In the aftermath of Brexit, a growing number of lenders have joined the list of those considering a move out of the UK. A report in The Independent today reveals that Paris remains one of the main contenders.
According to the report, several leading international UK-based banks are said to be in the advanced stages of the development of plans to relocate their operations to Paris as London braces for the impact of Brexit – so says France’s chief financial regulator.
In fact, back in October, Finance Magnates reported how Paris La Défense, the Parisian business district, had launched a major advertising campaign across prominent locations in the City of London to lure City workers to re-locate to France post-Brexit.
Paris, as we have thus seen, is among a number of European cities seeking to woo firms considering a move away from London to maintain their access to EU markets, and faces competition from Dublin, Frankfurt and Luxembourg, amongst others.
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Benoît de Juvigny, secretary general of Autorité des Marchés Financiers (AMF), said that “large international banks” have conducted due diligence, the process of close scrutiny that large companies conduct in advance of closing a major deal, to move operations to the French capital.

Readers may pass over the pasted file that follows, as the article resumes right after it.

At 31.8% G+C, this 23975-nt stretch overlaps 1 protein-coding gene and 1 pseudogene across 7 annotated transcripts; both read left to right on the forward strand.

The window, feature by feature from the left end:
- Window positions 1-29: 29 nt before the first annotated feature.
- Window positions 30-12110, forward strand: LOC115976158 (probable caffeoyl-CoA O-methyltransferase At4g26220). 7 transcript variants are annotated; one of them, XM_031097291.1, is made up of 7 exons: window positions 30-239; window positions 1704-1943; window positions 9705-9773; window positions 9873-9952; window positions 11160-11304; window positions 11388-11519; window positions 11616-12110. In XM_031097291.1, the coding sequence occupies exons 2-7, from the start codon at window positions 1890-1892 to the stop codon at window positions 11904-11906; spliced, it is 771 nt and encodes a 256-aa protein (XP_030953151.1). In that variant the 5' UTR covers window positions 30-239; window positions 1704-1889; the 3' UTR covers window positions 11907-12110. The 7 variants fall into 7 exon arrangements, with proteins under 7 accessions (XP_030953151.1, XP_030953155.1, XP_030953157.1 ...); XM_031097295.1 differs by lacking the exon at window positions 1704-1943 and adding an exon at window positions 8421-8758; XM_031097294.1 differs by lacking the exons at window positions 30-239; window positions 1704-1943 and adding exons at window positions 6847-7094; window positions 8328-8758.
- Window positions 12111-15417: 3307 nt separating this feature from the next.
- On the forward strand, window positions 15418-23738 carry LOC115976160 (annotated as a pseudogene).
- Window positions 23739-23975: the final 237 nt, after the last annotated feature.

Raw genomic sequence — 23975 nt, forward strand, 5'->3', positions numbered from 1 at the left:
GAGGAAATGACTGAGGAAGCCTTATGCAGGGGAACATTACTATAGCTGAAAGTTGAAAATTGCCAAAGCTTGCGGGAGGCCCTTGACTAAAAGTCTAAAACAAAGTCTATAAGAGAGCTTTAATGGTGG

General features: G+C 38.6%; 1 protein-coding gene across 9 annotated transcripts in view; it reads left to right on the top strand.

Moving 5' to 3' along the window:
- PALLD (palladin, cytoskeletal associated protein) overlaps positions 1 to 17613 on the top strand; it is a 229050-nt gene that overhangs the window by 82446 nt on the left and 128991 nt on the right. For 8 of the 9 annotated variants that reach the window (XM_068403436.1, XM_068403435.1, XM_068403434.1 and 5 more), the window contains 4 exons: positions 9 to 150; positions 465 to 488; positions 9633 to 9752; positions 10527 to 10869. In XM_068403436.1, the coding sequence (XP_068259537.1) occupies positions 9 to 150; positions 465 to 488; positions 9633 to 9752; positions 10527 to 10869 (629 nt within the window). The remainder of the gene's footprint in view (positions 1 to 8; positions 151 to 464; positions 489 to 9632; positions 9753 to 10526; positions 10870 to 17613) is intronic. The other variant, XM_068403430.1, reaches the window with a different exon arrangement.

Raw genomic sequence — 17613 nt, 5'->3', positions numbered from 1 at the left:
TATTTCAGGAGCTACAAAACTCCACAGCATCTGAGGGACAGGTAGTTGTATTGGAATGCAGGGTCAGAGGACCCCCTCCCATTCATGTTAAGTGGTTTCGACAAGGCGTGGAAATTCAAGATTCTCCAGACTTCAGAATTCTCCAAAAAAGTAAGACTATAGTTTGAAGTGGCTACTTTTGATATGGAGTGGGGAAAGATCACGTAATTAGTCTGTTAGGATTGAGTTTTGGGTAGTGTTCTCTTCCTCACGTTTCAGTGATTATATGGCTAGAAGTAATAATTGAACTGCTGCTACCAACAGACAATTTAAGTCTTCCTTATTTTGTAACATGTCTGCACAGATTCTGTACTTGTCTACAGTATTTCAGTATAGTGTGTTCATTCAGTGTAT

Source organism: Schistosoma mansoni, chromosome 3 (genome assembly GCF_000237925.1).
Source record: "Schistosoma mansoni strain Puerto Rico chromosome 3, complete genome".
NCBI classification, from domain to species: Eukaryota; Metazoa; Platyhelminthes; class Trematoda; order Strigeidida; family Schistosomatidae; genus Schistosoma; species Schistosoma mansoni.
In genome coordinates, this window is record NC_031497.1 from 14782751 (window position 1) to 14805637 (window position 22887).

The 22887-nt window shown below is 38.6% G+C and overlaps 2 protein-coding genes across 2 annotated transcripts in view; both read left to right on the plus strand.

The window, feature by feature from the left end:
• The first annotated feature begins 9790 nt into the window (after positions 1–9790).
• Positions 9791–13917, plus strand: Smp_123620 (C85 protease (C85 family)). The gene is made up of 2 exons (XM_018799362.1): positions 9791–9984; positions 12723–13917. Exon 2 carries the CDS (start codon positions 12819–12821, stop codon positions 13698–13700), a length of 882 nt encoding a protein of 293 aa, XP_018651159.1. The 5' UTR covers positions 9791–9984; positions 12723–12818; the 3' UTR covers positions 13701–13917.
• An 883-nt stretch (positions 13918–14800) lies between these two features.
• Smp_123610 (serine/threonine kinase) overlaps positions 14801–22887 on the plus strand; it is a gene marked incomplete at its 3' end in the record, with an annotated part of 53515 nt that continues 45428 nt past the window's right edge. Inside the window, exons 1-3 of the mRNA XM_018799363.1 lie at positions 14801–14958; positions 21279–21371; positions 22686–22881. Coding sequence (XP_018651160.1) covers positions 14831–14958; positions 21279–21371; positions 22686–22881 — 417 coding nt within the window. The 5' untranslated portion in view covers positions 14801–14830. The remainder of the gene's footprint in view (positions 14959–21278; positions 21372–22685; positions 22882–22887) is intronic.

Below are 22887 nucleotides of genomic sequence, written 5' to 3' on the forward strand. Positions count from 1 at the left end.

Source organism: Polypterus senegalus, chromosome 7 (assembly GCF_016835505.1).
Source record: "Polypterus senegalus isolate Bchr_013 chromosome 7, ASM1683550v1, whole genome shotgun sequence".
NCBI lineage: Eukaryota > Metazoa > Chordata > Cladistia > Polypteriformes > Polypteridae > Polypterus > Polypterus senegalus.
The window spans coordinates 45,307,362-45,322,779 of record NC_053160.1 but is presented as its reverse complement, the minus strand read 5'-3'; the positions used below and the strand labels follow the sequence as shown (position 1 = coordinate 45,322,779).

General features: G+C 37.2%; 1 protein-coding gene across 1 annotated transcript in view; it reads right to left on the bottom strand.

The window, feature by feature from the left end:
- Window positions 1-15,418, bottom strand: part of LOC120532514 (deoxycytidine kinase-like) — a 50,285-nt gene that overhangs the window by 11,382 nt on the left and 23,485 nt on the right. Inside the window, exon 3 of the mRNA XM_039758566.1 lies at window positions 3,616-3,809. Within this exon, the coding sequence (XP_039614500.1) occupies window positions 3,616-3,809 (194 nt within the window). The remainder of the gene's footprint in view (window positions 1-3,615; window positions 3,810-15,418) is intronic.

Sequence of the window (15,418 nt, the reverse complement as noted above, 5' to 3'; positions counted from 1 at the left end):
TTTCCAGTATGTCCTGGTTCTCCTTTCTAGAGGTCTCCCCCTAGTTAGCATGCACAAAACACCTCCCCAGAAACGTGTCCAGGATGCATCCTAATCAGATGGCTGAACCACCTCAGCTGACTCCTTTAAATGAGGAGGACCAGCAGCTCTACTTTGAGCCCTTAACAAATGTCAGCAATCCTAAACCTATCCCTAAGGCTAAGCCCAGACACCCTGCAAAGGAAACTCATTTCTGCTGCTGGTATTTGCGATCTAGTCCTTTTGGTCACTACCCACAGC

He further commented: “In some cases I would say we are still at the level of inquiries or informal inquires by consultants, by lawyers and so on. But in other cases, especially regarding large international banks, it’s a normal informal inquiry but they have been undertaking due diligence, and we are receiving lots of practical questions regarding the way they are going to be managed from our perspective, from their relationship with the French regulators.”
UK banks are still concerned that a hard Brexit will result in the UK leaving Europe’s single market, signalling the loss of passporting rights which enable them to sell their services freely across the rest of the EU whilst giving European-based firms access to Britain.
Loss of Passporting Rights
The loss of these rights could be devastating to the City of London.
With as many as 5,500 firms registered in the UK which use passporting rights to operate in other countries, the loss of these rights could prove detrimental to the City of London.
Cyril Roux, the deputy governor of the Central Bank of Ireland, has confirmed that several UK-based firms have started the application process to be authorised in Ireland. Meanwhile, James Bardrick, the UK head of US bank Citi, commented that the main question that businesses had to answer was how quickly they needed to act on contingency plans aimed at protecting their businesses should the UK leave the single market.